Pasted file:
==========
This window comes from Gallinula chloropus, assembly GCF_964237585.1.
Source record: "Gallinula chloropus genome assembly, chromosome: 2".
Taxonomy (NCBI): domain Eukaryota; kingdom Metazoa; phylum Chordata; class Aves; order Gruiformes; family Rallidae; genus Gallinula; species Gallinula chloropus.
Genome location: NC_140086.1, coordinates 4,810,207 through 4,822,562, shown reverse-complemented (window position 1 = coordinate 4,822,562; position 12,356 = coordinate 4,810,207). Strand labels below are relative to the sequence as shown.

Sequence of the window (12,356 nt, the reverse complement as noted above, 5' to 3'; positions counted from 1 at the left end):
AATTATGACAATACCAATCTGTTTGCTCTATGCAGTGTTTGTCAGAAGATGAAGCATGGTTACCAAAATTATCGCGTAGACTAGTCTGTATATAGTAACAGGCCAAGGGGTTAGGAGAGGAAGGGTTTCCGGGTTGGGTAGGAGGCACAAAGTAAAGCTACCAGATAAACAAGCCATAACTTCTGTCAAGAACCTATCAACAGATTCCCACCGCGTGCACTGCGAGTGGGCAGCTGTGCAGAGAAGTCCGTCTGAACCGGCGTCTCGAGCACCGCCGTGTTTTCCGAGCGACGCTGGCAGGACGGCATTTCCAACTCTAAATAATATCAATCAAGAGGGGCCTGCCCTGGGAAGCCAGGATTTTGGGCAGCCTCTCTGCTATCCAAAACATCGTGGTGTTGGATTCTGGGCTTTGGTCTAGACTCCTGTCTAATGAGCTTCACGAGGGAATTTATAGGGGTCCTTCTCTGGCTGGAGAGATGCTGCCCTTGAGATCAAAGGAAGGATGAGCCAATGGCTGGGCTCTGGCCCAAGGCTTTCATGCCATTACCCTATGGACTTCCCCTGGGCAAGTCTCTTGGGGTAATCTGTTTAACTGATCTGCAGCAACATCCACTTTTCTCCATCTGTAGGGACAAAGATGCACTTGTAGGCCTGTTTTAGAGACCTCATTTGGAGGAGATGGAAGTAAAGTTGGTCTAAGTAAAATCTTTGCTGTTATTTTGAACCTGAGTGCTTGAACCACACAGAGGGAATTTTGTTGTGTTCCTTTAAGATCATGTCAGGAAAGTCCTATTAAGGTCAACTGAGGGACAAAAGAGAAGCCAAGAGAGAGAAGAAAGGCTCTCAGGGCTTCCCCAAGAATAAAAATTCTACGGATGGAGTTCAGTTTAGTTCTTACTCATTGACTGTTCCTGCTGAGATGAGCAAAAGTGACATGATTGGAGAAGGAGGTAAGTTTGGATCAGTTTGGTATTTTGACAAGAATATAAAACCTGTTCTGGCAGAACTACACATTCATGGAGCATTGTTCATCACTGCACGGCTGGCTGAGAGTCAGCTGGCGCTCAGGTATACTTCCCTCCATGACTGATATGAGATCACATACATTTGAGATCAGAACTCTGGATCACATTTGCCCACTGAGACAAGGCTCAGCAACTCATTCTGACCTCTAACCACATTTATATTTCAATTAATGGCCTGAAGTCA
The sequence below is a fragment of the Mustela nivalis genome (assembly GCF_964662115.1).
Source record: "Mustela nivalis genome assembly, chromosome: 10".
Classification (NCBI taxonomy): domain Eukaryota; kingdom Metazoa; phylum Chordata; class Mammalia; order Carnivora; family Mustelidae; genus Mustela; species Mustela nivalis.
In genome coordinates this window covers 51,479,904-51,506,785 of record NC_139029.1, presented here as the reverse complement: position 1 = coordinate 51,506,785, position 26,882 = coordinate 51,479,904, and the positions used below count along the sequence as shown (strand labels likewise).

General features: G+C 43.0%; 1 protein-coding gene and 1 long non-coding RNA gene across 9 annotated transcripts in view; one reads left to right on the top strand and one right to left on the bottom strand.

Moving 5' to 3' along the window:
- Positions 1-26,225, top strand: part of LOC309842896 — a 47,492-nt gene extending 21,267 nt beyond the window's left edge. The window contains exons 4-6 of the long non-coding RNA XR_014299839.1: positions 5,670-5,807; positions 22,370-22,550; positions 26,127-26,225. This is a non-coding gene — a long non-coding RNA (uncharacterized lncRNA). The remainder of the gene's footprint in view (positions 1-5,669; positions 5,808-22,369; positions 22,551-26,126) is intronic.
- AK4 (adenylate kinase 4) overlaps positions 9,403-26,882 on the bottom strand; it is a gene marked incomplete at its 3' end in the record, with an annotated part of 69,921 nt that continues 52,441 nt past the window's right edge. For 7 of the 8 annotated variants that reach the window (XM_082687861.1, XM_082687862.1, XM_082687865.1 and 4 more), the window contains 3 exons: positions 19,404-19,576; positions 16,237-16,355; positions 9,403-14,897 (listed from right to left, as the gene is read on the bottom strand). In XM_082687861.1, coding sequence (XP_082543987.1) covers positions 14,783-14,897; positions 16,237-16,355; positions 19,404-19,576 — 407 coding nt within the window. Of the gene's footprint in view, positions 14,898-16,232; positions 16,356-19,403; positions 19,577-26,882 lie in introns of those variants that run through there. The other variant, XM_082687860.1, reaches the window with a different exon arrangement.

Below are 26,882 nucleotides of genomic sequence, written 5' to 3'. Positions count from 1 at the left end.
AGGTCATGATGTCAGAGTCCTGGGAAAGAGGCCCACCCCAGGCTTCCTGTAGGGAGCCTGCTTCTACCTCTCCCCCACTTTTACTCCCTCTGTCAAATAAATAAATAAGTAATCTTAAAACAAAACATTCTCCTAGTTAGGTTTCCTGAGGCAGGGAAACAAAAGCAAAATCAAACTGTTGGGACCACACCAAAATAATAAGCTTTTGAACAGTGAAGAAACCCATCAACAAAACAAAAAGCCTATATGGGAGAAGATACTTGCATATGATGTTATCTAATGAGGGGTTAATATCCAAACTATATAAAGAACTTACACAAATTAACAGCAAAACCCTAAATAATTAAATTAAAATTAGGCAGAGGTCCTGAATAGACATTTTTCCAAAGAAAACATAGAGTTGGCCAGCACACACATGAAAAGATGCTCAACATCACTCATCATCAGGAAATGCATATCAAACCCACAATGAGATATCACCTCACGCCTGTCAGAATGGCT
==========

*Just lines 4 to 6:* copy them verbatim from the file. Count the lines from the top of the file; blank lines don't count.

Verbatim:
Genome location: NC_140086.1, coordinates 4,810,207 through 4,822,562, shown reverse-complemented (window position 1 = coordinate 4,822,562; position 12,356 = coordinate 4,810,207). Strand labels below are relative to the sequence as shown.

Sequence of the window (12,356 nt, the reverse complement as noted above, 5' to 3'; positions counted from 1 at the left end):
AATTATGACAATACCAATCTGTTTGCTCTATGCAGTGTTTGTCAGAAGATGAAGCATGGTTACCAAAATTATCGCGTAGACTAGTCTGTATATAGTAACAGGCCAAGGGGTTAGGAGAGGAAGGGTTTCCGGGTTGGGTAGGAGGCACAAAGTAAAGCTACCAGATAAACAAGCCATAACTTCTGTCAAGAACCTATCAACAGATTCCCACCGCGTGCACTGCGAGTGGGCAGCTGTGCAGAGAAGTCCGTCTGAACCGGCGTCTCGAGCACCGCCGTGTTTTCCGAGCGACGCTGGCAGGACGGCATTTCCAACTCTAAATAATATCAATCAAGAGGGGCCTGCCCTGGGAAGCCAGGATTTTGGGCAGCCTCTCTGCTATCCAAAACATCGTGGTGTTGGATTCTGGGCTTTGGTCTAGACTCCTGTCTAATGAGCTTCACGAGGGAATTTATAGGGGTCCTTCTCTGGCTGGAGAGATGCTGCCCTTGAGATCAAAGGAAGGATGAGCCAATGGCTGGGCTCTGGCCCAAGGCTTTCATGCCATTACCCTATGGACTTCCCCTGGGCAAGTCTCTTGGGGTAATCTGTTTAACTGATCTGCAGCAACATCCACTTTTCTCCATCTGTAGGGACAAAGATGCACTTGTAGGCCTGTTTTAGAGACCTCATTTGGAGGAGATGGAAGTAAAGTTGGTCTAAGTAAAATCTTTGCTGTTATTTTGAACCTGAGTGCTTGAACCACACAGAGGGAATTTTGTTGTGTTCCTTTAAGATCATGTCAGGAAAGTCCTATTAAGGTCAACTGAGGGACAAAAGAGAAGCCAAGAGAGAGAAGAAAGGCTCTCAGGGCTTCCCCAAGAATAAAAATTCTACGGATGGAGTTCAGTTTAGTTCTTACTCATTGACTGTTCCTGCTGAGATGAGCAAAAGTGACATGATTGGAGAAGGAGGTAAGTTTGGATCAGTTTGGTATTTTGACAAGAATATAAAACCTGTTCTGGCAGAACTACACATTCATGGAGCATTGTTCATCACTGCACGGCTGGCTGAGAGTCAGCTGGCGCTCAGGTATACTTCCCTCCATGACTGATATGAGATCACATACATTTGAGATCAGAACTCTGGATCACATTTGCCCACTGAGACAAGGCTCAGCAACTCATTCTGACCTCTAACCACATTTATATTTCAATTAATGGCCTGAAGTCA